Evidence and a Computational Explanation of Cultural Differences in Facial Expression Recognition

Matthew N. Dailey, Carrie Joyce, Michael J. Lyons, Miyuki Kamachi, Hanae Ishi, Jiro Gyoba, Garrison W. Cottrell

    Research output: Contribution to journalArticlepeer-review

    108 Citations (Scopus)

    Abstract

    Facial expressions are crucial to human social communication, but the extent to which they are innate and universal versus learned and culture dependent is a subject of debate. Two studies explored the effect of culture and learning on facial expression understanding. In Experiment 1, Japanese and U.S. participants interpreted facial expressions of emotion. Each group was better than the other at classifying facial expressions posed by members of the same culture. In Experiment 2, this reciprocal in-group advantage was reproduced by a neurocomputational model trained in either a Japanese cultural context or an American cultural context. The model demonstrates how each of us, interacting with others in a particular cultural context, learns to recognize a culture-specific facial expression dialect.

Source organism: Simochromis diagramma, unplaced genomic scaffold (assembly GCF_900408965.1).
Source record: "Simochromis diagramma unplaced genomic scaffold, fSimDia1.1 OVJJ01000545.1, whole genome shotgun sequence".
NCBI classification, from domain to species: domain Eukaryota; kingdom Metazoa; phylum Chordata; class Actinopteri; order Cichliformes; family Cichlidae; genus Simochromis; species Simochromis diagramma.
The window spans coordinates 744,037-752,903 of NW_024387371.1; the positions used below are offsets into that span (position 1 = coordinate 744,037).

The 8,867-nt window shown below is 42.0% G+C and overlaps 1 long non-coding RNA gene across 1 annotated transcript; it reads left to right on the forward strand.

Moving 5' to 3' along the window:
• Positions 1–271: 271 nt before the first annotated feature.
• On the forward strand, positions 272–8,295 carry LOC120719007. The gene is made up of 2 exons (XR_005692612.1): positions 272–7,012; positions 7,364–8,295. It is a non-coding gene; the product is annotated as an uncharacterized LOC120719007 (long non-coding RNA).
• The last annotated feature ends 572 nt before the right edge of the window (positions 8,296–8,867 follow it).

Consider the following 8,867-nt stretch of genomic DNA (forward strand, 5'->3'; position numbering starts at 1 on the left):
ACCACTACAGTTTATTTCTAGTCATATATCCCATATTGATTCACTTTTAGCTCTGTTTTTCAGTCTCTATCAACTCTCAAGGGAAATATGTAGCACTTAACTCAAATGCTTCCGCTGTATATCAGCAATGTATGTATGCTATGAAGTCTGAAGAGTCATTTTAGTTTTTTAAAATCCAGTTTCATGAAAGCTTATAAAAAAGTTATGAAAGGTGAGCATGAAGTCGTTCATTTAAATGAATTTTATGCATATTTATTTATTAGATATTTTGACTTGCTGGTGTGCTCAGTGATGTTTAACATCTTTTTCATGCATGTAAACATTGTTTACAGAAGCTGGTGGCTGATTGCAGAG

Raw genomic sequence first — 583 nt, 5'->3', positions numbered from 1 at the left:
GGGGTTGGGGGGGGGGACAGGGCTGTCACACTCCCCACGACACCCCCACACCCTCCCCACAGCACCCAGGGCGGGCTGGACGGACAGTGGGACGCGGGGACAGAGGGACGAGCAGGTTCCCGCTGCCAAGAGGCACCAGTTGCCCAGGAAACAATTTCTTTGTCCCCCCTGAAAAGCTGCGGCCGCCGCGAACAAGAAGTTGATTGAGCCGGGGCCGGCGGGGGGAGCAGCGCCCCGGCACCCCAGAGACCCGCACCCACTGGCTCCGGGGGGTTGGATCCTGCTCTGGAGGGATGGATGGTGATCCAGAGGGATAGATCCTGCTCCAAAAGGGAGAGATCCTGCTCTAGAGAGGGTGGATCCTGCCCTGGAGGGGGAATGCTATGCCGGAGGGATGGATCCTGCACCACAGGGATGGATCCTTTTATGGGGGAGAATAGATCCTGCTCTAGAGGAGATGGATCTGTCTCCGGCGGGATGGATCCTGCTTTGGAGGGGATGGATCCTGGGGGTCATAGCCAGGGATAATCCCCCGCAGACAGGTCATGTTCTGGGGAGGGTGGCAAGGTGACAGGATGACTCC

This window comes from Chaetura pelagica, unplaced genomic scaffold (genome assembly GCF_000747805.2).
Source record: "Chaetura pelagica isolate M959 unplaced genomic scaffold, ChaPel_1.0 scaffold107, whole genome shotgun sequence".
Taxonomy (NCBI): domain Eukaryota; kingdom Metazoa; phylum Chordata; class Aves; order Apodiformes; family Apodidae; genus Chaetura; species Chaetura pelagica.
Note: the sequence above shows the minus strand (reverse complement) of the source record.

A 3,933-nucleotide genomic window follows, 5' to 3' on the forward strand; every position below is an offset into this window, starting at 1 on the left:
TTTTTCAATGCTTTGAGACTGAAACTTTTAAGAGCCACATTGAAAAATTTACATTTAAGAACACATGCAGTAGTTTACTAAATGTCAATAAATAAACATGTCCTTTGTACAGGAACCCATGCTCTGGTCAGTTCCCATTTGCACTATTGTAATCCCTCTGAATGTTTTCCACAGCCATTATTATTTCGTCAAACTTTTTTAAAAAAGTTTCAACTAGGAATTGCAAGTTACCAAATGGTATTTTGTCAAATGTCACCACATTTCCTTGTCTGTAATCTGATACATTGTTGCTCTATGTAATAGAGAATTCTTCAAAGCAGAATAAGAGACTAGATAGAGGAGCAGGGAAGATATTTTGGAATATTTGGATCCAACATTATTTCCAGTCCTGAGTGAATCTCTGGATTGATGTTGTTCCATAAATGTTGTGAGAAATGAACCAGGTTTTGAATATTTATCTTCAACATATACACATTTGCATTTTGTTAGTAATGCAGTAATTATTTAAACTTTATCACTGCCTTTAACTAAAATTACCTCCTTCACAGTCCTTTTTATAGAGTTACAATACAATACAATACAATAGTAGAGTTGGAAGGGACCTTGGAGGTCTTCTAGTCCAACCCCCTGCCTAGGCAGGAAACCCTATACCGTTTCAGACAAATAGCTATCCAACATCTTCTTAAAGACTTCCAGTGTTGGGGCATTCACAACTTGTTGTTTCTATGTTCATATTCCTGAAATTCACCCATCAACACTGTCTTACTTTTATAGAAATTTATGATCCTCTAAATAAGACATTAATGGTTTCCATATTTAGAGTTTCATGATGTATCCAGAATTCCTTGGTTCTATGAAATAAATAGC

Original languageEnglish
    Pages (from-to)874-893
    Number of pages20
    JournalEmotion
    Volume10
    Issue number6
    DOIs
    Publication statusPublished - 2010 Dec

    Keywords

    • Computational modeling
    • Cross-cultural emotion recognition
    • Facial expressions

    ASJC Scopus subject areas

    • Psychology(all)

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